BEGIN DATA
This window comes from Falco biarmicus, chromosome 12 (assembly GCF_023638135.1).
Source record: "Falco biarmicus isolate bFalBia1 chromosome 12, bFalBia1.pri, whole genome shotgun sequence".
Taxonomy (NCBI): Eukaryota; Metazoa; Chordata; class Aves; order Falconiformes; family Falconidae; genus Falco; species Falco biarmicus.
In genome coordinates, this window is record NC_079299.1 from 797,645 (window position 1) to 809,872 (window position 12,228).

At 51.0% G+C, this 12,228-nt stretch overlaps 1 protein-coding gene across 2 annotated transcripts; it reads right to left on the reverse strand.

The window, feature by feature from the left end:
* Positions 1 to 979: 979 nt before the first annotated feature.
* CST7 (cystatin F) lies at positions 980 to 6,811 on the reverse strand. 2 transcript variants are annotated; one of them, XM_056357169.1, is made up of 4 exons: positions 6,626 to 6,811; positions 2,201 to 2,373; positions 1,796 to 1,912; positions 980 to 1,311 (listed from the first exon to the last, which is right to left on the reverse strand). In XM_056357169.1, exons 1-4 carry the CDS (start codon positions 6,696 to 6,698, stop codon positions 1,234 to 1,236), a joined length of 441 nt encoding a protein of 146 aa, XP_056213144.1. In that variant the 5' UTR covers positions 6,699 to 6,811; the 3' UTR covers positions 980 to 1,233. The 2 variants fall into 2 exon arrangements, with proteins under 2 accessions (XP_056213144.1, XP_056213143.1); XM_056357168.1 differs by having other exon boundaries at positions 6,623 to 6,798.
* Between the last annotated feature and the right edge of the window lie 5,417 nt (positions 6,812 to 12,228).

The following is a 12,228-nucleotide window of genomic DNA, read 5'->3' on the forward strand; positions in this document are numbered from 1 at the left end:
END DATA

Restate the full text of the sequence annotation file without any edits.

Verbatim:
This window comes from Falco biarmicus, chromosome 12 (assembly GCF_023638135.1).
Source record: "Falco biarmicus isolate bFalBia1 chromosome 12, bFalBia1.pri, whole genome shotgun sequence".
Taxonomy (NCBI): Eukaryota; Metazoa; Chordata; class Aves; order Falconiformes; family Falconidae; genus Falco; species Falco biarmicus.
In genome coordinates, this window is record NC_079299.1 from 797,645 (window position 1) to 809,872 (window position 12,228).

At 51.0% G+C, this 12,228-nt stretch overlaps 1 protein-coding gene across 2 annotated transcripts; it reads right to left on the reverse strand.

The window, feature by feature from the left end:
* Positions 1 to 979: 979 nt before the first annotated feature.
* CST7 (cystatin F) lies at positions 980 to 6,811 on the reverse strand. 2 transcript variants are annotated; one of them, XM_056357169.1, is made up of 4 exons: positions 6,626 to 6,811; positions 2,201 to 2,373; positions 1,796 to 1,912; positions 980 to 1,311 (listed from the first exon to the last, which is right to left on the reverse strand). In XM_056357169.1, exons 1-4 carry the CDS (start codon positions 6,696 to 6,698, stop codon positions 1,234 to 1,236), a joined length of 441 nt encoding a protein of 146 aa, XP_056213144.1. In that variant the 5' UTR covers positions 6,699 to 6,811; the 3' UTR covers positions 980 to 1,233. The 2 variants fall into 2 exon arrangements, with proteins under 2 accessions (XP_056213144.1, XP_056213143.1); XM_056357168.1 differs by having other exon boundaries at positions 6,623 to 6,798.
* Between the last annotated feature and the right edge of the window lie 5,417 nt (positions 6,812 to 12,228).

The following is a 12,228-nucleotide window of genomic DNA, read 5'->3' on the forward strand; positions in this document are numbered from 1 at the left end: